Melbourne: Australian Prime Minister Tony Abbott today expressed confidence that the “baffling mystery” of flight MH370 will be solved soon after Malaysia confirmed that the debris found on an Indian Ocean island was part the plane that crashed with 239 people, including five Indians.
Abbott said the search “must go on” and that the discovery indicated the Boeing 777 had crashed close to the place they had previously thought it had. “What we have found in the West Indian Ocean does seem to indicate that the plane did come down more or less where we thought it did and it suggests for the first time we might be a little bit closer to solve this baffling mystery,” he said. “I believe it is appropriate because not only were there six Australians on that plane, but millions of Australians nearly every Australian – at some point in time is an air
traveller,” he said.
“We owe it to the hundreds of millions of people who use out skies to ensure their travel is as safe as it possibly can be, to try to get to the bottom of this terrible mystery,” he added. Foreign Minister Julie Bishop who was in Kuala Lumpur also said Australia is committed to continuing the search for MH370. “At least it is a piece of evidence and I am sure that more assumptions can come from this and hopefully we will find answers for the families of those who have been waiting for such a long time, to hear something of what happened to MH370.”
The Malaysia Airlines plane was travelling from Kuala Lumpur to Beijing on 8 March 2014 when it vanished from radar. It had 239 people, including five Indians, on board. The debris -a wing part known as a flaperon – found on the remote French island of La Reunion in the Indian Ocean a week ago is the first possible trace. A flaperon is a part of the wing used to manage the lift and control the roll of an aircraft. Malaysia today said the reason why it is confident that a piece of wreckage found on Reunion island belonged to the missing MH370 is based on a maintenance seal on the flaperon .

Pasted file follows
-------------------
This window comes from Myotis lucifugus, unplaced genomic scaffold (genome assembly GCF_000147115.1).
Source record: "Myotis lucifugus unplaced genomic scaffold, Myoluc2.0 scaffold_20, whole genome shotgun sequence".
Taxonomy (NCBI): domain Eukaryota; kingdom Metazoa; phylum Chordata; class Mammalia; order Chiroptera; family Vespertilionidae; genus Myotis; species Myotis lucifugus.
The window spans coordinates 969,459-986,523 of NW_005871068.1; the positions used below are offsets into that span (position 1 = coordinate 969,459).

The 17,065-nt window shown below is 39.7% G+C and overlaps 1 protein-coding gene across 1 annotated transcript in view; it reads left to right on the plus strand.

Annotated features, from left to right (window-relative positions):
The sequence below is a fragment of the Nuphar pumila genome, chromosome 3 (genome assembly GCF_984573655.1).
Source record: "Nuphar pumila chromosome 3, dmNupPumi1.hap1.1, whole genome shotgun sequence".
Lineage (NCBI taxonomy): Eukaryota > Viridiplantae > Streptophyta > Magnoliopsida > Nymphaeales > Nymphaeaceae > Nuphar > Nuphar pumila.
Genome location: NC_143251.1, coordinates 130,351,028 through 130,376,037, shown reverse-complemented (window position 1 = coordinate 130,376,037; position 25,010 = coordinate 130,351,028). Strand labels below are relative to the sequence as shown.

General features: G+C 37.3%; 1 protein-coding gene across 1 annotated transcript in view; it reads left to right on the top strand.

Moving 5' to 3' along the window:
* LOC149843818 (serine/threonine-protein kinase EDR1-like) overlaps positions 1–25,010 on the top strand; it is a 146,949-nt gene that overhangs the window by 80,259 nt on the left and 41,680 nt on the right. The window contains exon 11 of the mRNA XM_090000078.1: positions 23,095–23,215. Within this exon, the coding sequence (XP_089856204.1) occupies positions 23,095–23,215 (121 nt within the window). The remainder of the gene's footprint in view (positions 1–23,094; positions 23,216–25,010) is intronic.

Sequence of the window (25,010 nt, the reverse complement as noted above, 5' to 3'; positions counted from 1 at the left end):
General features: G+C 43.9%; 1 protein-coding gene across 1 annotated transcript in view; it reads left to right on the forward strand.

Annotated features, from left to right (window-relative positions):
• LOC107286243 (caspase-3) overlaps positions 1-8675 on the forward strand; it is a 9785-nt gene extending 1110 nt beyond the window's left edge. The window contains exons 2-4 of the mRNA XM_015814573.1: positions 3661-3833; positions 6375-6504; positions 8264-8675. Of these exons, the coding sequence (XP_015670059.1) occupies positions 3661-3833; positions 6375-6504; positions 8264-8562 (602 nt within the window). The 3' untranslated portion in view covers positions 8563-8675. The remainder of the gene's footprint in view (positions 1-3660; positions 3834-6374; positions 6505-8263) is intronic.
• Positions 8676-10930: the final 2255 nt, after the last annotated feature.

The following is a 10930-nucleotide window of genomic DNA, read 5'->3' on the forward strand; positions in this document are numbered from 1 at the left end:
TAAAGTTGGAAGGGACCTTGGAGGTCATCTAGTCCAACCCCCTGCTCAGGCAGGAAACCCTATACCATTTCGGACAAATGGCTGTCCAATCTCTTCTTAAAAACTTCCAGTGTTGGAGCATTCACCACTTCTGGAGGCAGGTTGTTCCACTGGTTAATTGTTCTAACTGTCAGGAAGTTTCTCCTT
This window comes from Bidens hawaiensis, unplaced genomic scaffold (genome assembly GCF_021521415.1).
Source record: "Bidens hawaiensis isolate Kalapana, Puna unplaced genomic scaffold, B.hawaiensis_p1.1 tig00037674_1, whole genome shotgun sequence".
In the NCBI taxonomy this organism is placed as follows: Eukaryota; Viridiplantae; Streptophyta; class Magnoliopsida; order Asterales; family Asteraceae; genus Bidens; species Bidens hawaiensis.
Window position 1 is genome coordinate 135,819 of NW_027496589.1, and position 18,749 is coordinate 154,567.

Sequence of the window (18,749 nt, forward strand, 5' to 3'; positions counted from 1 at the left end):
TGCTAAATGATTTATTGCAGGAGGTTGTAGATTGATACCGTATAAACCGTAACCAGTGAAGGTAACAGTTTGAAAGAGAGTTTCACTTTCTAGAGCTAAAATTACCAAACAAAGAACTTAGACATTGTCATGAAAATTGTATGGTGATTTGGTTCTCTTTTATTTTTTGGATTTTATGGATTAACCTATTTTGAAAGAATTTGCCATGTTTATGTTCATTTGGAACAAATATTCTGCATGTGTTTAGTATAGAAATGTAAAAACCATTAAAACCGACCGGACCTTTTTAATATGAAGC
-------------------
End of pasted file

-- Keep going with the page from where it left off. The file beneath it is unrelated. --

“This conclusion was reached as the technical details of the flaperon matched MAS records,” Transport Minister Liow Tiong Lai said, a day after Malaysian Prime Minister Najib Razak announced that a piece of aircraft wreckage found on Indian Ocean island is from missing flight MH370. French prosecutors, however, declined to confirm the debris belonged to flight 370 and said there was a “very high probability” the wreckage came from the ill-fated plane and that more tests were needed before making a definitive conclusion.
Terming the new discovery as a major breakthrough, Malaysia Airlines in a statement said, “We expect and hope that there would be more objects to be found which would be able to help resolve this mystery.” Liow said the Malaysian investigators, in France, including members of the Department of Civil Aviation and Malaysian Airlines Berhad (MAS) were in agreement. He added they also recognised the colour on the flaperon. Liow said they respected the French decision to continue the verification process.
He said Malaysia will leave it to experts to advise on whether the search area needed to be revised. He said decision would be made during a tripartite ministerial meeting between Australia, Malaysia and China. Former MAS chief pilot Capt Nik Ahmad Huzlan Nik Hussain said the discovery of the flaperon was the first evidence that the aircraft had actually gone down in the Indian Ocean as predicted by the search team. “It is the first physical evidence and it strengthens the given pattern of the current flow in the ocean, that it is not impossible for the flaperon to float all the way to the island,” he told Bernama news agency.